Take Advantage of Support Groups

January 11, 2013
home caregivers

Home caregivers give support, but sometimes they to need to receive it, too.

Home caregivers often feel as if they need to be superhuman. No matter how willingly they may decide to become caregivers, there are bound to be times when the demands that are placed on them get to be a little too much. That’s why having a strong support network is so important.

Ideally, your network is large and wide, and includes people who can actually jump in and physically give you a hand (or some time off) when things get to be stressful. Your group should also include people who can help you keep mentally healthy.

Understanding friends and relatives are definitely valuable, but sometimes you need a little more: you need someone who has actually been through what you are going through, and who knows firsthand the trials that you’re enduring. You need a real support group.

Why a support group?

Other members of a support group can relate personally to the things you say. They can offer comfort that comes from a deep understanding of your situation. They may not only be able to provide encouragement, but also specific advice, by saying “Here’s how I coped with that” or “Have you tried doing so-and-so?”

home caregivers

When you’re less stressed, caring for others is easier.

Joining a caregiver support group and attending meetings regularly can also benefit you by providing a tight bond that makes you feel less isolated. Committing to such a group will likely make you feel better about yourself and help you to take care of your own needs without neglecting those of your loved one.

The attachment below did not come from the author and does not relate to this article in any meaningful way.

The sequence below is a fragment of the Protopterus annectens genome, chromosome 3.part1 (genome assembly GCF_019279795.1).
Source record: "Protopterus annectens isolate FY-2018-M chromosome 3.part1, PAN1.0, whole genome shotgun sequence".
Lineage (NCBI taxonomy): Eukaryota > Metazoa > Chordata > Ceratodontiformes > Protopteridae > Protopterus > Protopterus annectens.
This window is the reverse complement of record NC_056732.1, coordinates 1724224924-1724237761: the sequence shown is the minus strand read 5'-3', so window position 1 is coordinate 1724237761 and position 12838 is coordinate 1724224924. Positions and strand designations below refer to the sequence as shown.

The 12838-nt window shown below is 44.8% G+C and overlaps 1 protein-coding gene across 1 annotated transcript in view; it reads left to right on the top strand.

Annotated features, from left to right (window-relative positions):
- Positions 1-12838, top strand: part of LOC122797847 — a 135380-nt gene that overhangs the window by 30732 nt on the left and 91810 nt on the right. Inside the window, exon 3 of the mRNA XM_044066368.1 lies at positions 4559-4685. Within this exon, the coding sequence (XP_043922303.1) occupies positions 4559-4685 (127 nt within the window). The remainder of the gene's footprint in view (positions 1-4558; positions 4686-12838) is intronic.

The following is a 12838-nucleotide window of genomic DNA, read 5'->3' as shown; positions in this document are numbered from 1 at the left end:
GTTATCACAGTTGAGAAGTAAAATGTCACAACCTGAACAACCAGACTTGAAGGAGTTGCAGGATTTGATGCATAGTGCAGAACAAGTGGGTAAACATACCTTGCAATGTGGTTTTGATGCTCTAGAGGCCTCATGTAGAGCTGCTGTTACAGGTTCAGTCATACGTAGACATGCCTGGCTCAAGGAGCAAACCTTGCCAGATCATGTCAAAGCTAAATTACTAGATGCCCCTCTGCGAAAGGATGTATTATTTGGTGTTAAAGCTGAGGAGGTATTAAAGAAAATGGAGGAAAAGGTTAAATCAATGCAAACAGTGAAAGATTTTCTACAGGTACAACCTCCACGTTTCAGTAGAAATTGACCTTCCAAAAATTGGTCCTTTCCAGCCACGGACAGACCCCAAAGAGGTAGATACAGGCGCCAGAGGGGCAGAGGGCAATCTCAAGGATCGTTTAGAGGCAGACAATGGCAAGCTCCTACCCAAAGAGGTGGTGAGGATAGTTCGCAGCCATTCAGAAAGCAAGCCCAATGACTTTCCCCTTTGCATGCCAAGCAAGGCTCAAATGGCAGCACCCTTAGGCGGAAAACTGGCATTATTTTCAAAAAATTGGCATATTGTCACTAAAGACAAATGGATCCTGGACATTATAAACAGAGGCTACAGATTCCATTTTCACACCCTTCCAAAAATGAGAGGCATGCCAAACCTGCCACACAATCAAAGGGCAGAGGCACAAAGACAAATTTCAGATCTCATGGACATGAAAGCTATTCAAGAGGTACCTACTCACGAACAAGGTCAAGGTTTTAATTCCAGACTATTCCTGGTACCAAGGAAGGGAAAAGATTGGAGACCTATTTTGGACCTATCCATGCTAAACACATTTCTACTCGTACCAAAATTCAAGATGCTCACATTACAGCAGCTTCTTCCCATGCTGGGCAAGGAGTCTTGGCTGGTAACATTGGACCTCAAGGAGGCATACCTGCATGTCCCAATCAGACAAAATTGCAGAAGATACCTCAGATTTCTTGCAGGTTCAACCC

Finding a support group

Before trying to find a support group, ask yourself what kind of group you need. Would you just like to be with others who are caring for people of a certain age, or would you rather find a group that focuses on caring for individuals with specific conditions? Is transportation an issue for you (in which case maybe an online or telephone-based group might be an alternative)? What kinds of questions do you want to discuss?

Once you have an idea of what you would ideally like, see what options are available. The doctor of your care recipient may already know of some support groups or may know where you should look. Community and senior centers, libraries, religious organizations, and hospitals may have helpful information. Look for local chapters of foundations that focus on your loved one’s condition. Also, don’t forget about government resources, such as the mayor’s help line.

Home caregivers can also look beyond their own backyards. Go online to search out regional or national support groups that you can reach out to via the internet or phone.

No caregiver can do everything alone. Consider whether a support group can help you better manage stress, and therefore better manage everything in your life.



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Writer, Craig Butler

Craig Butler has been writing on a wide range of topics for more than fifteen years. As the National Communications Director for the Cooley's Anemia Foundation, Craig regularly writes on a range of health and medical topics. Among the many projects he has written for the Foundation is the Cooley's Anemia Storybook, a collection of original short stories for children with the blood disorder Cooley's Anemia. His freelance work has ranged from reviewing moves and CDs to creating entertainment-related stories about baldness, to creating text for comic strips. Craig looks forward to having a dialogue with you about senior care and issues of concern.

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